Nebraska educator, and fellow Pipeline Fighter, Amy Himes attended the National Education Association (NEA) annual meeting in Denver, CO over the July 4th weekend. She introduced a new business item #82 that read in part “the NEA shall support the development of clean energy education in our schools.”
The item passed on July 6, 2014 in Denver, CO. The rationale of the item included the mention of tar sands:
“Whereas our young people need to learn about clean energy and the risks of tar sands on our land and water. Whereas our country’s schools need to expand our students’ ability to work in high-tech clean energy industries that is the base of future economies.”
Amy is a cousin with the Harrington sisters. If you are a Pipeline Fighter, you know their smiles and heard their welcoming words at many of the events like the raising of the Build Our Energy Barn on their land.
As an educator, Amy knows the importance of leading on issues that affect our kids now and in the future.
Amy’s speech from the floor of the NEA convention was nothing short of inspirational, filled with common sense. Please send her a note on Facebook or Twitter thanking her for strong leadership in protecting our land and water.
“My name is Amy Himes, Nebraska State Education Association, and I would like to move the adoption of New Business Item #82.
The NEA SHALL support the development of clean energy education in our schools.
Rationale for NBI 82 is simple:
- NBI-82 is about teaching and learning
- NBI-82 is visionary
- NBI-82 is about the future
- NBI-82 is about preserving and protecting our history
- NBI-82 is a good idea
We must make the transition TO balanced energy AND clean energy is something that must be taught in our schools.
Our kids learn from us because we are their leaders. Teachers need the support of the NEA to address climate change in specific ways and without political bias.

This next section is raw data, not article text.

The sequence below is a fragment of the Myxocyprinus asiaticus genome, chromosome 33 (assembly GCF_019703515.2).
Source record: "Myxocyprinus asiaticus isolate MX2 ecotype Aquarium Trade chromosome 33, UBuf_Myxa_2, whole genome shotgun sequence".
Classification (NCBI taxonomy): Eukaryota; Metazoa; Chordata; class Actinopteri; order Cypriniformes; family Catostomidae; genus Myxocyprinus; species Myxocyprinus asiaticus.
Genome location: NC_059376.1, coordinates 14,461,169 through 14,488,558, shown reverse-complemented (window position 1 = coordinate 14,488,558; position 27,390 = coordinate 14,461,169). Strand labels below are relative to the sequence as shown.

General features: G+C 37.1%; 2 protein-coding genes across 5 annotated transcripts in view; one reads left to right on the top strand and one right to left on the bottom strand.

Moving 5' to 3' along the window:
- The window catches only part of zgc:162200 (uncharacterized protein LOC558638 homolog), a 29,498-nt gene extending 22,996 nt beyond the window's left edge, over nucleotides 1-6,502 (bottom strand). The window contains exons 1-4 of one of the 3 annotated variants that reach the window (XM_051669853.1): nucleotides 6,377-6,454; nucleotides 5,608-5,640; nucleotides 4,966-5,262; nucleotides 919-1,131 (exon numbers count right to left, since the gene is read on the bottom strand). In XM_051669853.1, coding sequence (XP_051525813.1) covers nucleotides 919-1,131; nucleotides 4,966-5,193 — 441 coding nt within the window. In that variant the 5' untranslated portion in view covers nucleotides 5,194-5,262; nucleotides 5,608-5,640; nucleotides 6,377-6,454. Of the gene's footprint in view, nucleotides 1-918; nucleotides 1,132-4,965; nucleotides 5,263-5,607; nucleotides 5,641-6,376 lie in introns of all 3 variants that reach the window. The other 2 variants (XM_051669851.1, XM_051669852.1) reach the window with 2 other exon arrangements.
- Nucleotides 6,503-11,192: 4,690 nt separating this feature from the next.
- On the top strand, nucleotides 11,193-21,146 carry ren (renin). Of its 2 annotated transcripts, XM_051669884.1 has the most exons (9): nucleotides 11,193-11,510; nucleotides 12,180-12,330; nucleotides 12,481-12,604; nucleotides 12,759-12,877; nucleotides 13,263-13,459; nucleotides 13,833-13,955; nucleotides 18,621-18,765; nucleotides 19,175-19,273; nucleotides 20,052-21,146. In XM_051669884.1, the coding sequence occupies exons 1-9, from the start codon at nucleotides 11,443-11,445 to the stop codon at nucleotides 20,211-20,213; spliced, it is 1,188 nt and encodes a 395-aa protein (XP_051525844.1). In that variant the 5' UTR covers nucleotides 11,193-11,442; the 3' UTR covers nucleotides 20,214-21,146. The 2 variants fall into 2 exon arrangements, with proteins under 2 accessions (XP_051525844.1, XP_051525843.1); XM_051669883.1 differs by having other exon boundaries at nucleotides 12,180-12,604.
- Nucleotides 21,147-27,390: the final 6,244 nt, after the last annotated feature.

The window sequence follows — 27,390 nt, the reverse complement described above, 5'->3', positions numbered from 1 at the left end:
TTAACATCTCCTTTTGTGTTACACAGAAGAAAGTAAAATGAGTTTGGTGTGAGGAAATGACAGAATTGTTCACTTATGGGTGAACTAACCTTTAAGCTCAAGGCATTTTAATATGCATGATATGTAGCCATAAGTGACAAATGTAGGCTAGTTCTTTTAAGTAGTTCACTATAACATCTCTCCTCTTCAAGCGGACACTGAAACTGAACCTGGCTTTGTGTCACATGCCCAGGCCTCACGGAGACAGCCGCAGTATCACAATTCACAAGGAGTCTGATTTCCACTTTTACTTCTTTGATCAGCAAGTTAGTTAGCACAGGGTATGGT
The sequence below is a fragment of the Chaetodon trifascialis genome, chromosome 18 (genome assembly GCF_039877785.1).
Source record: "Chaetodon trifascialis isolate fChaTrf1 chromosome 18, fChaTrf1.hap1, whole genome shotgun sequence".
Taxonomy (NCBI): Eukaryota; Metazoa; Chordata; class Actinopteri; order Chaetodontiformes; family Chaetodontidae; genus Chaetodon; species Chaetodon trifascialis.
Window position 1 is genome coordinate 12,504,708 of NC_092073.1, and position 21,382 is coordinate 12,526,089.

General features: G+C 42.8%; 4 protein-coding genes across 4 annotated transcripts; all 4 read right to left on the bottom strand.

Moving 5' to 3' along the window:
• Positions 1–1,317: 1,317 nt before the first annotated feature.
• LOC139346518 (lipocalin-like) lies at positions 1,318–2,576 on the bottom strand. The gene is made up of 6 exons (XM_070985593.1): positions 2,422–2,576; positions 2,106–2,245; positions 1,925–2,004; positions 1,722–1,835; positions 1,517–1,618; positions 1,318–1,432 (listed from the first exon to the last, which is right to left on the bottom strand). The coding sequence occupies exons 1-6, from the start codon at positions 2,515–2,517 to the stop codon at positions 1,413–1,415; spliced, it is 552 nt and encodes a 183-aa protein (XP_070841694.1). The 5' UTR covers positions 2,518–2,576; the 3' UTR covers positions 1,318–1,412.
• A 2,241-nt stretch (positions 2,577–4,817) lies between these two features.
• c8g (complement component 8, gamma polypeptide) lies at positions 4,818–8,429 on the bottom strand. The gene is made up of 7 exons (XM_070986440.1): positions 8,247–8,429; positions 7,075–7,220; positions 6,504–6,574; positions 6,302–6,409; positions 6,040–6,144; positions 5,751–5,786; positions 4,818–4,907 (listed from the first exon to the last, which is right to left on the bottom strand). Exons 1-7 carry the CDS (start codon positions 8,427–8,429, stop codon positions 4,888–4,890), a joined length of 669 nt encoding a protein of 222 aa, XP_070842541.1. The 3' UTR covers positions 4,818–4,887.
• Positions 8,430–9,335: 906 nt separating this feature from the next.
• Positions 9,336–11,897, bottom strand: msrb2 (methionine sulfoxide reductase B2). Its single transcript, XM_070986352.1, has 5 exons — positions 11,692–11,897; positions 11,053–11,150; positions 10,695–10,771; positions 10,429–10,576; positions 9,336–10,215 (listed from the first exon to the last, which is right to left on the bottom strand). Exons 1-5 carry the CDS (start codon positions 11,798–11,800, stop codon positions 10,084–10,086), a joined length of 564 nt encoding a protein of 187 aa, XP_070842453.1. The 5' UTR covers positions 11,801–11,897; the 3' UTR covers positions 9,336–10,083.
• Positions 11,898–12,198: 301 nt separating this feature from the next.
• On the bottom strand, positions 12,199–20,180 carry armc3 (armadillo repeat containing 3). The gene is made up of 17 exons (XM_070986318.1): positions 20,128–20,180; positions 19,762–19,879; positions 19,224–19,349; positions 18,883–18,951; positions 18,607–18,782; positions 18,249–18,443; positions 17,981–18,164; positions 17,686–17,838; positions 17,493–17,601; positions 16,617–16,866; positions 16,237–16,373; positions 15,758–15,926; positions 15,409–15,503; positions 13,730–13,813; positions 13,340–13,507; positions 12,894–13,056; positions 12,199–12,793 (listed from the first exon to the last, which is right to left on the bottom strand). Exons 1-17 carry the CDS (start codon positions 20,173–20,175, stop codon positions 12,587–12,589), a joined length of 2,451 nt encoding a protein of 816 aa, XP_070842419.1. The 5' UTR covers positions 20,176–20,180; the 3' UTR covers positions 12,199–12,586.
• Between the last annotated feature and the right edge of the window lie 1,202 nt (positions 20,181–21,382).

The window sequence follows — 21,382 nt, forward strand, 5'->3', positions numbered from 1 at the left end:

I am the descendent of Nebraska Homesteaders. As a child, I spent summers and holidays with family on farms near Falls City, York, and Wausau, Nebraska. I fed calves from bottles, gathered eggs, built forts, dissected a frog, chased hogs, and enjoyed slow tractor rides down gravel roads to the mailbox.
In contrast to those vivid childhood memories, TODAY, my four cousins – the Harrington sisters – Terri, Abbi, Heidi, and Jenni – are fighting a battle with a foreign corporation, TransCanada. If approved, the Keystone XL Pipeline will bring dirty tarsands oil, through my cousins’ land in York County, Nebraska – some of the best farmland and purest water in the breadbasket of the United States of America.
Two years ago, cousin Abbi risked arrest while protesting in DC – she is a teacher, a farmer, and mother of four sons.
Last summer, cousin Terri constructed a solar and wind powered energy barn on her land and directly in the path of the KXL pipeline. Today, the barn is used for education, community gatherings, and social justice activism in York County.
My Cousin Jenni spoke in opposition to the KXL pipeline at the Cowboy Indian Alliance event this past April in Washington D.C.
The four sisters are also descendants of Nebraska homesteaders and they are self-taught clean energy advocates. Initiation by Fire.
Teachers are ready – Teachers need the NEA to support this readiness by providing the teacher resources and information needed to create interdisciplinary curricula to teach the WHOLE CHILD about clean energy as we move forward in the 21at century.”